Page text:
How To Clean A Hydration Pack
To clean a hydration pack, start by emptying and then disassembling it. Remove the reservoir from the pack and take apart any detachable components. Rinse the reservoir with warm water, using a brush for any stubborn residue. For a thorough clean, add a mixture of mild soap and water, shaking and scrubbing the reservoir. Rinse thoroughly to remove soap residue. Use a cleaning brush to reach inside the tube. Ensure all parts are completely dry before reassembling. Periodically, use specialised cleaning tablets to eliminate bacteria. Proper maintenance ensures a clean and functional hydration pack, promoting safe and enjoyable outdoor activities.
How To Use A Hydration Pack Bite Valve
A hydration pack bite valve is a simple yet crucial component for convenient water access. Positioned at the end of the tube, it features a valve that opens when bitten or pressed with the mouth, allowing water to flow through. To use, position the bite valve near your mouth, gently bite down to open the valve and sip as needed. Release the bite pressure to close the valve, preventing water leakage. The bite valve's design enables effortless hydration during activities like hiking or cycling, offering a hands-free and efficient way to stay hydrated when on the go.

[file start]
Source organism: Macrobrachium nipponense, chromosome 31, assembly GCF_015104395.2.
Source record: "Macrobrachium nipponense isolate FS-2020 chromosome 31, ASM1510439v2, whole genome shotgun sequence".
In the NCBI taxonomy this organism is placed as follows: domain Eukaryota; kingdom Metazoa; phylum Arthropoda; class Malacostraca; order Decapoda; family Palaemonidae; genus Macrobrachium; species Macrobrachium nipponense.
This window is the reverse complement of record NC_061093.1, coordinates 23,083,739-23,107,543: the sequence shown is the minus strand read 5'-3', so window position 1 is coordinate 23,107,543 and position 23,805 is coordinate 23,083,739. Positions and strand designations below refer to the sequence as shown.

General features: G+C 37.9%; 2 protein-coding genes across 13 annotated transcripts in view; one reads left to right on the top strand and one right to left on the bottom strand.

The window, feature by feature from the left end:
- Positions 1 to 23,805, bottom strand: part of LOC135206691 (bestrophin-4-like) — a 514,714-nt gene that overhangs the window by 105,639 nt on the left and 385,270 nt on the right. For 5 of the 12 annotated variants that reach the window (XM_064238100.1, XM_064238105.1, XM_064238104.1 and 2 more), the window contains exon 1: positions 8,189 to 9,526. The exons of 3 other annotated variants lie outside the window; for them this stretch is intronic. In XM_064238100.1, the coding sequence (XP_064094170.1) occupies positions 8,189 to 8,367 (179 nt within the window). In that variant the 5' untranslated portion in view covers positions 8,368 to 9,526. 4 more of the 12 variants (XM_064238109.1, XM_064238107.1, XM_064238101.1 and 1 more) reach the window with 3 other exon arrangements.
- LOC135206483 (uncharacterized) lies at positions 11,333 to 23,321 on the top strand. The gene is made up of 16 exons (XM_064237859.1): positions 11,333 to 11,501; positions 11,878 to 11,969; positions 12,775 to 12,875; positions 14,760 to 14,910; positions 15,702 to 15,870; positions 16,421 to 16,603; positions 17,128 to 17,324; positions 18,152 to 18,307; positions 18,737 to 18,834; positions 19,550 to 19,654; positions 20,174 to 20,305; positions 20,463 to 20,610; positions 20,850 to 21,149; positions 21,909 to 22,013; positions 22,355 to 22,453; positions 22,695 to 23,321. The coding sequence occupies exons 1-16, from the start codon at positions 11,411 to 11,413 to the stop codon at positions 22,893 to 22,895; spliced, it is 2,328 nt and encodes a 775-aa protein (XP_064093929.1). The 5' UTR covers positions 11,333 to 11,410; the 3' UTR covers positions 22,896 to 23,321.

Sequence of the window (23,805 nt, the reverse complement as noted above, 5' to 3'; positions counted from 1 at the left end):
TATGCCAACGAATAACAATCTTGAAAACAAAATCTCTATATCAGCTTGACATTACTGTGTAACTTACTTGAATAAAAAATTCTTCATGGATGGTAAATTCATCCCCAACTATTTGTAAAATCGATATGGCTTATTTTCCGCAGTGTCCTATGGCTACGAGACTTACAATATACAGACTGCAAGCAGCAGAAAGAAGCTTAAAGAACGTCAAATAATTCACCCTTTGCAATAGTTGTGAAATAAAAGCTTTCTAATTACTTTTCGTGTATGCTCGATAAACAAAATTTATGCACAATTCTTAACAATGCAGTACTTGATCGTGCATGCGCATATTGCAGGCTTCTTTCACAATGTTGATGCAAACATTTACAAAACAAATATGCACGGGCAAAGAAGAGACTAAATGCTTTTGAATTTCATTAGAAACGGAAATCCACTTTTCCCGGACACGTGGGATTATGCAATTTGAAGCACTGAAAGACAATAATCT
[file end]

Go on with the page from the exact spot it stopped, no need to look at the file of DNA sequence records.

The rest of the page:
How Do You Purify More Water Along The Way?
If you're going for a long hike you won't want to (or be able to) carry all the water you'll need. You'll need to purify water you collect along the way so it's safe to drink. Even clear water can contain a virus or bacteria and make you sick. There are a few ways you can choose to purify water:
Boil The Water
Boiling water is a simple and effective way to kill almost all microorganisms in the water. This process requires equipment such as a stove, gas, ignition and a pot, which can be a lot if it's just to purify. Boiled water can be used for multi-day hikes if you're taking a stove and fuel for cooking anyway (but you'll need to take extra fuel so you have enough for cooking and purifying). Having boiled water is good for camping but not long hiking trips when you want to carry less and travel light.
Bottles & Straws With Filters
Some water bottles and straws have built-in filters that purify the water as you drink.
Water Filter Bottles
Water filter bottles work like a regular water bottle but have in-built filters to purify water and remove debris. They are effective systems for filtering water as you carry it and as you drink it. You'll only be able to purify as much water as one filter bottle can carry so carry another water container to pour the purified water into or get a couple of filter bottles so you can carry a few litres for the day.
Water Filter Sticks